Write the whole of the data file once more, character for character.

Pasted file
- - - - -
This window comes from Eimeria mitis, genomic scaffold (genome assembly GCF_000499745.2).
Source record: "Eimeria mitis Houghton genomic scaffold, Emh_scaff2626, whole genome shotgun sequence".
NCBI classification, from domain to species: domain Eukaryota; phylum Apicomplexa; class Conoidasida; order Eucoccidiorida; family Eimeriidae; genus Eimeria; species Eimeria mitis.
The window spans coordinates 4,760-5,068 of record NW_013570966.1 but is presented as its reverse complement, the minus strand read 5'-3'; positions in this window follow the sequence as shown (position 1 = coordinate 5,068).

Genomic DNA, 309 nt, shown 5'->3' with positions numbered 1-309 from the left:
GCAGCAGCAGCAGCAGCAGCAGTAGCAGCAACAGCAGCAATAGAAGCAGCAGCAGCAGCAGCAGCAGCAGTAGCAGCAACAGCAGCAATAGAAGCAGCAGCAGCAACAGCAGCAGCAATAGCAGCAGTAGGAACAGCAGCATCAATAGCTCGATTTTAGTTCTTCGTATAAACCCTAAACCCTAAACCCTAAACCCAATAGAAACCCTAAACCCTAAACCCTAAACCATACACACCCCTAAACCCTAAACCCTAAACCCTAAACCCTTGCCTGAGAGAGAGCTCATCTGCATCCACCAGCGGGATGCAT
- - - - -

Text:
This window comes from Eimeria mitis, genomic scaffold (genome assembly GCF_000499745.2).
Source record: "Eimeria mitis Houghton genomic scaffold, Emh_scaff2626, whole genome shotgun sequence".
NCBI classification, from domain to species: domain Eukaryota; phylum Apicomplexa; class Conoidasida; order Eucoccidiorida; family Eimeriidae; genus Eimeria; species Eimeria mitis.
The window spans coordinates 4,760-5,068 of record NW_013570966.1 but is presented as its reverse complement, the minus strand read 5'-3'; positions in this window follow the sequence as shown (position 1 = coordinate 5,068).

Genomic DNA, 309 nt, shown 5'->3' with positions numbered 1-309 from the left:
GCAGCAGCAGCAGCAGCAGCAGTAGCAGCAACAGCAGCAATAGAAGCAGCAGCAGCAGCAGCAGCAGCAGTAGCAGCAACAGCAGCAATAGAAGCAGCAGCAGCAACAGCAGCAGCAATAGCAGCAGTAGGAACAGCAGCATCAATAGCTCGATTTTAGTTCTTCGTATAAACCCTAAACCCTAAACCCTAAACCCAATAGAAACCCTAAACCCTAAACCCTAAACCATACACACCCCTAAACCCTAAACCCTAAACCCTAAACCCTTGCCTGAGAGAGAGCTCATCTGCATCCACCAGCGGGATGCAT